McGill Podcasts

If you like podcasts, and who doesn’t — it’s hard to beat learning something and getting to close your eyes at the same time — you might take a listen to the McGill Podcasts, and particularly those in their Law & Society category. There are about twenty or so “pure” podcasts and the same number again of earlier videos.

The subjects range widely, including, for instance, “The Syrian conflict and the International Criminal Court: Interview with Human Rights Watch’s Richard Dicker,” “Tax Avoidance, Tax Evasion, and Tax Justice with Professor Allison Christians,” “Racial Profiling in the Canadian Context, featuring Fo Niemi and Tamara Thermitus,” and “La controverse Nadon avec Maître Bernard Synnott et Professeur Paul Daly.”

My only gripe is that it’s not possible to tell how long the podcasts are — at least, not possible given the way that my browser renders them.

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Comments

  1. Good to know about these!

    To get picky with semantics, a podcast is a series. One audio or video file is an episode. So “Law & Society” is one podcast. One audio file or video by itself is not a podcast. Similar to a blog being a series of posts. An individual post is not called a “blog”. (Okay, thank you for letting me get that off my chest!)

    “Law & Society” shows up on iTunes under McGill Law Journal interestingly enough. Clicking through the individual files on iTunes shows their length–they seem to vary from about 12 to 25 minutes in length from what I can see.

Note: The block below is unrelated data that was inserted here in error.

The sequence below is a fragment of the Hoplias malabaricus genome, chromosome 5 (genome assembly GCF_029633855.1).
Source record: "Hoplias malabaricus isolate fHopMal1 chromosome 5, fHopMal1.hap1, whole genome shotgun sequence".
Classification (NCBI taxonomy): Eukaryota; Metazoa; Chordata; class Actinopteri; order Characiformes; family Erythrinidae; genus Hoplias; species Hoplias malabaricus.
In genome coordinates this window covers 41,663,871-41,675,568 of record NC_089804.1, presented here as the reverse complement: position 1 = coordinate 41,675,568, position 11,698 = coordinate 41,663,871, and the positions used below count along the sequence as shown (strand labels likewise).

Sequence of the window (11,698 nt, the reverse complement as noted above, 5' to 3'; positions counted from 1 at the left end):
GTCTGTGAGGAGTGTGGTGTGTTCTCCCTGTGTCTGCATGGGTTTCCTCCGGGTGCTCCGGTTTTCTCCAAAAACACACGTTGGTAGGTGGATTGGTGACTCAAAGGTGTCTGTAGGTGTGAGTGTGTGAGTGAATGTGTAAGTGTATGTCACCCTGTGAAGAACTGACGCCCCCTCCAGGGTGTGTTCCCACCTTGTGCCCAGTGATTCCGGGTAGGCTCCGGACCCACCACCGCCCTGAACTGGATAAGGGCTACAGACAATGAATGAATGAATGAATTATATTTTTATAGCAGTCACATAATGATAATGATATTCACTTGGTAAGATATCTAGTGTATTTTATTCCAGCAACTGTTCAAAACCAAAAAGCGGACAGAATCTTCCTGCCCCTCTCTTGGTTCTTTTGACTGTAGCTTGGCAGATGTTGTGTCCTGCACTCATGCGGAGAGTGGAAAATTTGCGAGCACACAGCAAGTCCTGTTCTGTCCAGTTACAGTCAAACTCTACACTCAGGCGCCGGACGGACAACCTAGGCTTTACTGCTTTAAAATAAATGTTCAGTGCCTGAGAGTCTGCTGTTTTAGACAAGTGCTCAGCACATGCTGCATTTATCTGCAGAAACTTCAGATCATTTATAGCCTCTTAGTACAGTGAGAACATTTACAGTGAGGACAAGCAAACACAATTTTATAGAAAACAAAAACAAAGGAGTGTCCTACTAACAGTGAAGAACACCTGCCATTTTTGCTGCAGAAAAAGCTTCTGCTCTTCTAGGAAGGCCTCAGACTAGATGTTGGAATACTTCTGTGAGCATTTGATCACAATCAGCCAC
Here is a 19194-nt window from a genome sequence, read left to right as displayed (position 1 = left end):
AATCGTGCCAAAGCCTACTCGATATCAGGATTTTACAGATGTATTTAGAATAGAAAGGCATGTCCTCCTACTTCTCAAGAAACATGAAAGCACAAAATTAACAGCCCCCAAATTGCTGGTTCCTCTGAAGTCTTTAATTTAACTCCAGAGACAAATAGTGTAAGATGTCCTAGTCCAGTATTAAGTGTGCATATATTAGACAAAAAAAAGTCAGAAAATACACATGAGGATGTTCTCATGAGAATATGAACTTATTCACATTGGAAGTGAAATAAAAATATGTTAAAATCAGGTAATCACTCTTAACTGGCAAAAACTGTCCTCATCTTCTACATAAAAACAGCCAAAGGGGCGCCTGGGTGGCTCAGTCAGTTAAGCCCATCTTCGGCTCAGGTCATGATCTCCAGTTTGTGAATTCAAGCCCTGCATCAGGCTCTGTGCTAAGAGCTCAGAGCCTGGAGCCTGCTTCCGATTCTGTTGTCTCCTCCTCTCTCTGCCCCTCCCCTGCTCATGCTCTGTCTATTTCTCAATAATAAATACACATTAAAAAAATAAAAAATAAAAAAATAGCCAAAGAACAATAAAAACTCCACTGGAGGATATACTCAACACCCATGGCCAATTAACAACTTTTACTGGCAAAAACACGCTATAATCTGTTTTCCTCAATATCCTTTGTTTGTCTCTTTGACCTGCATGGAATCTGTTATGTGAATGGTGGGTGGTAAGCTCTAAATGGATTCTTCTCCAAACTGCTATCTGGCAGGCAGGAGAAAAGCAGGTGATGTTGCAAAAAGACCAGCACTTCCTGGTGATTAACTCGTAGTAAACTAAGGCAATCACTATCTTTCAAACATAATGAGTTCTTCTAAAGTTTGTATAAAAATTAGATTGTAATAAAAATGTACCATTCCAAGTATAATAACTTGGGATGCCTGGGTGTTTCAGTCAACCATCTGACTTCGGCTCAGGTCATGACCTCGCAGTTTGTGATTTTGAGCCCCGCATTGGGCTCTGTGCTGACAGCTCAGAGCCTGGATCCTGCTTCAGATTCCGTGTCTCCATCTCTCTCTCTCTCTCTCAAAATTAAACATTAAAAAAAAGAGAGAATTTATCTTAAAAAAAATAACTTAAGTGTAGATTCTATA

2. Thanks, Connie. Glad to be corrected, particularly since the use of “blog” for a blog entry or post drives me up the wall. I think I was misled by the parallel between broadcast and podcast; the former can refer to both the individual event and the continuing stream, as it were.

  3. I have not seen before the distinction that Connie makes, by which ‘podcast’ refers only to a collective enterprise or a creation and distribution of multiple recordings, rather than to a single recording. The Wikipedia article does not in my view use the term consistently, though the opening paragraph treats the word as meaning an enterprise rather than a single instance of recording and transmitting.